Bethlehem Press

Thursday, December 5, 2019

Family Project: 2nd-grader cell phone

Friday, November 1, 2019 by CAROLE GORNEY Special to The Press in Focus

Q. At what age is it appropriate to give your child a cell phone? My daughter is in second grade and is asking for one because her friends have one. What do you think?

The panel agreed that age seven is too young for a child to have a cell phone.

Panelist Pam Wallace said that, in addition to the cost, a cell phone involves a lot of responsibility: “Is she going to be able to hold onto the phone and not leave it on the bus or drop it somewhere?”

Panelist Chad Stefanyak said he would want to know the purpose for the phone: “That’s where my conversation would begin. What purpose is it going to serve? I would ask the child if it is simply to keep up with the neighbors and the Joneses. If it is, then I can’t see justifying it.”

“In general, I’m always concerned when parents are making decisions based on what everyone else has,” panelist Mike Ramsey said.

“I’m wondering where the information came from that other second-graders have cell phones?” Ramsey continued, asking, “Is the daughter telling her parents that?”

Ramsey said it’s unlikely that many second-graders have cell phones or that they need to communicate using a cell phone.

“I did research for my own child,” panelist Amy Contakes said, “and the recommended age is 16. I don’t know how realistic that is. Between ages 11 and 17, most kids already have their own phones.”

“Early adolescences is a good time for kids to have a phone because they will be focused on developing a peer group, communicating and socializing,” Ramsey said, adding, “You probably need some technology to do that, but with supervision and monitoring.”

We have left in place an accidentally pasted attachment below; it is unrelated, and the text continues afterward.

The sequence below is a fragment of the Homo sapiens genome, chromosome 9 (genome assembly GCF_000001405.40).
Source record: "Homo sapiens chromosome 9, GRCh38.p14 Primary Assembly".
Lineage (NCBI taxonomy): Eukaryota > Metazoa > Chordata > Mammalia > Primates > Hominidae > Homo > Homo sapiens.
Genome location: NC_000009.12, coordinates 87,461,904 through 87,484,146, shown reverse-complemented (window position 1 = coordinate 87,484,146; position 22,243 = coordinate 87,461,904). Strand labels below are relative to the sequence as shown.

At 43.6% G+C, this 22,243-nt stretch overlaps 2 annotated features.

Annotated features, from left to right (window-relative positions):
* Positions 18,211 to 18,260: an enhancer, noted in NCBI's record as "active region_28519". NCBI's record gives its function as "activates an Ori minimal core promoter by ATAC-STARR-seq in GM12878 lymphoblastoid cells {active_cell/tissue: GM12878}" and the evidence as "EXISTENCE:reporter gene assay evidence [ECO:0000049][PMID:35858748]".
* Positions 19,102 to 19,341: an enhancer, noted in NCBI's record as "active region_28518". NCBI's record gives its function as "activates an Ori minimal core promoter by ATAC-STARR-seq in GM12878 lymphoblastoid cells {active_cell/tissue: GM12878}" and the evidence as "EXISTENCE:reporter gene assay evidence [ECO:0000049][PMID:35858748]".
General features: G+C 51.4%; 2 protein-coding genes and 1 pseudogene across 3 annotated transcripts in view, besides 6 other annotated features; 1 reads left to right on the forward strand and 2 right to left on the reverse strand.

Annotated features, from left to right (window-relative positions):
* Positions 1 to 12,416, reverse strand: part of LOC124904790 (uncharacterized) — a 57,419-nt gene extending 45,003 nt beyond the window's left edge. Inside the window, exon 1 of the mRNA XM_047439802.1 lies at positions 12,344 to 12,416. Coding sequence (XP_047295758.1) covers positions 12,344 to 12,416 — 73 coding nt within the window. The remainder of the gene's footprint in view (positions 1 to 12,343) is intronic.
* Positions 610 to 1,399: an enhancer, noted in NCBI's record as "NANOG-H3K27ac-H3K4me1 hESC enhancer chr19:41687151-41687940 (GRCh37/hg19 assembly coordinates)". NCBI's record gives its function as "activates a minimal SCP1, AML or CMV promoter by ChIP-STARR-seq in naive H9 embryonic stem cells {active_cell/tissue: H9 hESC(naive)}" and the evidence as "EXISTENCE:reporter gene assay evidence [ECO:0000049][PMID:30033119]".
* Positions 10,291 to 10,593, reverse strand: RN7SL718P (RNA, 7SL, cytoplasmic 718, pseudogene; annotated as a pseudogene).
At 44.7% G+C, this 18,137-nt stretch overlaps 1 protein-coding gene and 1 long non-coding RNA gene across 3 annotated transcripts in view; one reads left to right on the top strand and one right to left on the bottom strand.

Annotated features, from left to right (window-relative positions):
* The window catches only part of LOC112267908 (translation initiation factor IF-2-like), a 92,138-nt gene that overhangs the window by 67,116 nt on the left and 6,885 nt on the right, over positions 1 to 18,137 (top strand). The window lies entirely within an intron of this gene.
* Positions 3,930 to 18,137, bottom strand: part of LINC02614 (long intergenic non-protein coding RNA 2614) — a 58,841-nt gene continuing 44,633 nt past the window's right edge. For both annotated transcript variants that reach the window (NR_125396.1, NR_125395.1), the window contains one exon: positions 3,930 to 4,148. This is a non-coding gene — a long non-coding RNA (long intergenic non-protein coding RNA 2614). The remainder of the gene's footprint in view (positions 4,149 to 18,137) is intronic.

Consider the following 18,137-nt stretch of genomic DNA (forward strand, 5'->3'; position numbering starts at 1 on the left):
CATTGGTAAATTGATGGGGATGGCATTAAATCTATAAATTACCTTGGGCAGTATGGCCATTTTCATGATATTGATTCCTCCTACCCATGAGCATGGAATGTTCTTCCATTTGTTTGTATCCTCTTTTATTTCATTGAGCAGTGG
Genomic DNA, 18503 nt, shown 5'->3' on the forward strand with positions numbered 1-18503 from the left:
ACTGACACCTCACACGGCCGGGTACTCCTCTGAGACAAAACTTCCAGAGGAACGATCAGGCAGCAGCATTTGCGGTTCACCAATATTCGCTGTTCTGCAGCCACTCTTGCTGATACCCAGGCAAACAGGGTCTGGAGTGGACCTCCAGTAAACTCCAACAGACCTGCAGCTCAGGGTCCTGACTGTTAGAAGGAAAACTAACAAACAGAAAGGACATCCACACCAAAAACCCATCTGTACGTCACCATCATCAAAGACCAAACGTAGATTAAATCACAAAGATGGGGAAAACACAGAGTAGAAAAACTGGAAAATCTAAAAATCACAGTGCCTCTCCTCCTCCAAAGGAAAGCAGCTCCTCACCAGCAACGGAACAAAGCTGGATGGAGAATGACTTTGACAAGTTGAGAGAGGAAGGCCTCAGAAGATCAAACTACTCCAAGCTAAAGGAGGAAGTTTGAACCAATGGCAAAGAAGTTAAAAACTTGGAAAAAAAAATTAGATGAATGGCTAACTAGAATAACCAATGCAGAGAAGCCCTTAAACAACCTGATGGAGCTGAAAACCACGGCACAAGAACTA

If the parent lets her daughter have a cell phone, Wallace said, then she needs to make it clear to the child that she is the parent and she has the right to see what the daughter is doing.

“I need to have your password and be able to see your phone and what sites you are on,” Wallace said, referring to what she would tell the daughter. Wallace said she would also say, “You’re going to give me your phone at night, and I will return it in the morning.”

Ramsey said the daughter needs to know the ramifications if she gets into trouble with the cell phone and what expectations she needs to meet, emphasizing, “Have that conversation ahead of time, before getting the phone.”

This week’s panel is: Pam Wallace, program coordinator, Project Child, a program of Valley Youth House; Mike Ramsey, program supervisor, Valley Youth House; Chad Stefanyak, school counselor, and Amy Contakes, Valley Youth House.

Have a question? Email: projectchild@projectchildlv.org

The Family Project is a collaboration of the Lehigh Valley Press Focus section and Valley Youth House’s Project Child.

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